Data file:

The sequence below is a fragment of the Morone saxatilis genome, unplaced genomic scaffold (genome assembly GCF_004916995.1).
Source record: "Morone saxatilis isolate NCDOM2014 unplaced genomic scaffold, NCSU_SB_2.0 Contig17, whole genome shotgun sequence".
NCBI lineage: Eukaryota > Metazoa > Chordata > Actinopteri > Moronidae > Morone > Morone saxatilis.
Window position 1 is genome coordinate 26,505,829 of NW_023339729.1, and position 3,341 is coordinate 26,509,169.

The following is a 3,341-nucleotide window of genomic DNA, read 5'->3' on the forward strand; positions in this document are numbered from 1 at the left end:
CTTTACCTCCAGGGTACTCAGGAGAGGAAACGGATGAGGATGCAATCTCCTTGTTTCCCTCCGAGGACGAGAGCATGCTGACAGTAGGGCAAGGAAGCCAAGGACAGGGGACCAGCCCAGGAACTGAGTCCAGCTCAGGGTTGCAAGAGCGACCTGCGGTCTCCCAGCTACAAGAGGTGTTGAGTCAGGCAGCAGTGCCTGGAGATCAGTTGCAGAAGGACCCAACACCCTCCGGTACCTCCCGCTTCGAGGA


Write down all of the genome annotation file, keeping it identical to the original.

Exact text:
The sequence below is a fragment of the Morone saxatilis genome, unplaced genomic scaffold (genome assembly GCF_004916995.1).
Source record: "Morone saxatilis isolate NCDOM2014 unplaced genomic scaffold, NCSU_SB_2.0 Contig17, whole genome shotgun sequence".
NCBI lineage: Eukaryota > Metazoa > Chordata > Actinopteri > Moronidae > Morone > Morone saxatilis.
Window position 1 is genome coordinate 26,505,829 of NW_023339729.1, and position 3,341 is coordinate 26,509,169.

The following is a 3,341-nucleotide window of genomic DNA, read 5'->3' on the forward strand; positions in this document are numbered from 1 at the left end:
CTTTACCTCCAGGGTACTCAGGAGAGGAAACGGATGAGGATGCAATCTCCTTGTTTCCCTCCGAGGACGAGAGCATGCTGACAGTAGGGCAAGGAAGCCAAGGACAGGGGACCAGCCCAGGAACTGAGTCCAGCTCAGGGTTGCAAGAGCGACCTGCGGTCTCCCAGCTACAAGAGGTGTTGAGTCAGGCAGCAGTGCCTGGAGATCAGTTGCAGAAGGACCCAACACCCTCCGGTACCTCCCGCTTCGAGGA